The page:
Horizon, Host: Ted Simons

December 16, 2013


Host: Ted Simons

AZ Technology and Innovation: High Tech Survey


  • A new poll shows that high tech company leaders are worried about a lack of tech talent and the quality of education in science, technology, engineering and mathematics (STEM). Steven Zylstra, chair of the Technology Councils of North America, who conducted the survey, will talk about the results.
Guests:
  • Steven Zylstra - Chair, Technology Councils of North America
Category: Technology   |   Keywords: technology, innovation, education, science, engineering, mathematics, survey, stem,

View Transcript
Ted Simons: In tonight's focus on Arizona technology and innovation, a new poll shows leaders of high-tech companies are concerned about the lack of Tech talent and the quality of education in science, technology, engineering and math. Steven Zylstra is the chair of the technology councils of North America, which conducted the survey. He's also president and CEO of the Arizona technological council. Good to see you.

Steve Zylstra: Good to be here.

Ted Simons: For the optimistic side it shows that most firms do plan to hire in the next 12 months.

Steve Zylstra: Yes, I believe that about two-thirds of the over 1,700 CEOs around the U.S. indicated they are planning to hire this next year. As well as make investments and innovation and products and capital investments as well. So I think over all there's a feeling that the economy is improving and they need to start investing.

Ted Simons: Okay. Now the other side of the ledger here. It sounds like there's concern over lack of Tech talent. Talk to us about that.

Steve Zylstra: So nationally this is an issue. Couple of years ago here in Arizona we actually did a very comprehensive work force study around Tech talent and confirmed the concern that most companies have. What we realized, though, is that and the poll indicates this that Arizona is doing better than a lot of places. We determined that we don't have as much of a brain drain as a lot of other states have. A lot of stem graduates are staying here in Arizona. We find that companies find it relatively easy to attract talent. This is a great place to live and work. Even with that said, it's very difficult for them to find the talent that they need. Part of it is just there's a national shortage.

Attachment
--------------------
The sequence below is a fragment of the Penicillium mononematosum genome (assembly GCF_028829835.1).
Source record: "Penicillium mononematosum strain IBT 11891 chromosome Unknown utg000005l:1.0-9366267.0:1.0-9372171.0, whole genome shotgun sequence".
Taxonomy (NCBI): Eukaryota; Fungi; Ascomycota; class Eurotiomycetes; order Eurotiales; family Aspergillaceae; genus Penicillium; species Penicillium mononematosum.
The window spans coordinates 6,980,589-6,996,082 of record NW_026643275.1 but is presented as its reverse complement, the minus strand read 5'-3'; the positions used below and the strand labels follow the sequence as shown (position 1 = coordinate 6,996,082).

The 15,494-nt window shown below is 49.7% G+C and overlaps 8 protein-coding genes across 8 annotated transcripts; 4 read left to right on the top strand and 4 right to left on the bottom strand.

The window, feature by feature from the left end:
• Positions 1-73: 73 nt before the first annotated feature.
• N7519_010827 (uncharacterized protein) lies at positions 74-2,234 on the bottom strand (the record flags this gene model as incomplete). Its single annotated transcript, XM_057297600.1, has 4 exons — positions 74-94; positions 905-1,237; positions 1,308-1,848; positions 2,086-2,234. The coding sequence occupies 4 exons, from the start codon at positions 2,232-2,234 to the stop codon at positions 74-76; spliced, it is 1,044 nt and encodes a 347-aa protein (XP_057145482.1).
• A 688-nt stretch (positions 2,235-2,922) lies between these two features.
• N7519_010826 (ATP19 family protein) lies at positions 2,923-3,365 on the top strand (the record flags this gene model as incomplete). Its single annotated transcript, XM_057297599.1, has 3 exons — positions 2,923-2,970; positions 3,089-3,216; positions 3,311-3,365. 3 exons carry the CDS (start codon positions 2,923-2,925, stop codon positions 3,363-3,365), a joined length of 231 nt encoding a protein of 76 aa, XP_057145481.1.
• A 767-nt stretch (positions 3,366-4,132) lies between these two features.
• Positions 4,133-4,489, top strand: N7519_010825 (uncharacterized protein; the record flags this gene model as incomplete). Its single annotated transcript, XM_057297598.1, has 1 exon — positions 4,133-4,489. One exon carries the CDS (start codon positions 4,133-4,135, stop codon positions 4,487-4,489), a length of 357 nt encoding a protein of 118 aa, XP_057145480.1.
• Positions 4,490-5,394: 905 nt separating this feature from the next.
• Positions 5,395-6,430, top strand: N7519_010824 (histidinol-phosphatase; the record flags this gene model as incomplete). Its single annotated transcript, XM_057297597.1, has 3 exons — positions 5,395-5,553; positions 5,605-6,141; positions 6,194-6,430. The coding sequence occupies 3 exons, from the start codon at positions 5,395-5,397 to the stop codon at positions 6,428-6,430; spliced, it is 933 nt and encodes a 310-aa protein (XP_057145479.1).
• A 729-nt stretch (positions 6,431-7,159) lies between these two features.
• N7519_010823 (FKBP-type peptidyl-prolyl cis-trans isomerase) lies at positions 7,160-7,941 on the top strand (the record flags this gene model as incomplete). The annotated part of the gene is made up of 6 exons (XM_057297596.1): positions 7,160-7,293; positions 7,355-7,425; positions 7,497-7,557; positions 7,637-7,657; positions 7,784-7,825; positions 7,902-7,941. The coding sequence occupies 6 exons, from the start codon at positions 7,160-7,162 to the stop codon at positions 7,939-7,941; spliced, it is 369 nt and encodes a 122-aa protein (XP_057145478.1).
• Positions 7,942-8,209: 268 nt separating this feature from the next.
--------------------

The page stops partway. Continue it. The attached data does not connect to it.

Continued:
Ted Simons: Is that shortage enough to hinder growth? Start with Arizona, go to the country. Is it that serious?

Steve Zylstra: I believe it is. Over the last couple of decades, as you probably know, the Tech industry has been hiring talent from overseas under H1B Visas. The recent immigration discussion would have doubled if it was successful in getting passed the number of H1B Visas for tech talent. Either we go overseas and bring talent here under Visas or some companies will take the jobs overseas. That's a big concern.

Ted Simons: So why? Why is this happening? It seems like we have talked for years about the stem education, these things need to be increased. It sounds like a lot of schools are trying. Are we just waiting for the results here? What's going on?

Steve Zylstra: There's a few reasons. First of all, to pursue a stem educational path is very tough. It's tougher than a lot of other curriculums. Taking calculus and physics and kinds of things that you have take in stem fields is tough. So the pool is not as big as it might be for some other things. Then Mega economic trends sometimes get in the way. You recall there was a dot-com bust in the late 90s, early 2000s; as a consequence a lot of talent went to of all places Wall Street. The same analytical minds can work in the finance field as in the engineering field. Now, that industry went bust a few years ago. So hopefully the trend starts coming back the other way.

Ted Simons: you seeing a little bit of that already?

Steve Zylstra: We're beginning to hear that from deans of colleges and universities in both I.T. and engineering.

Ted Simons: The polls show concern over the quality, not just the fact that not enough kids are getting in there, but the quality once they are there. Talk to us about that.

Steve Zylstra: Particularly in the I.T. field that’s the case. Students are graduating don’t necessarily have the requisite skills to hit the ground running. An additional complaint is lack of soft skills. Team building, communication skills, some of the things that students should have learned in high school but aren't.

Ted Simons: Why aren't they? That surprises me. I would think that social would be the one thing most kids would be able to handle these days.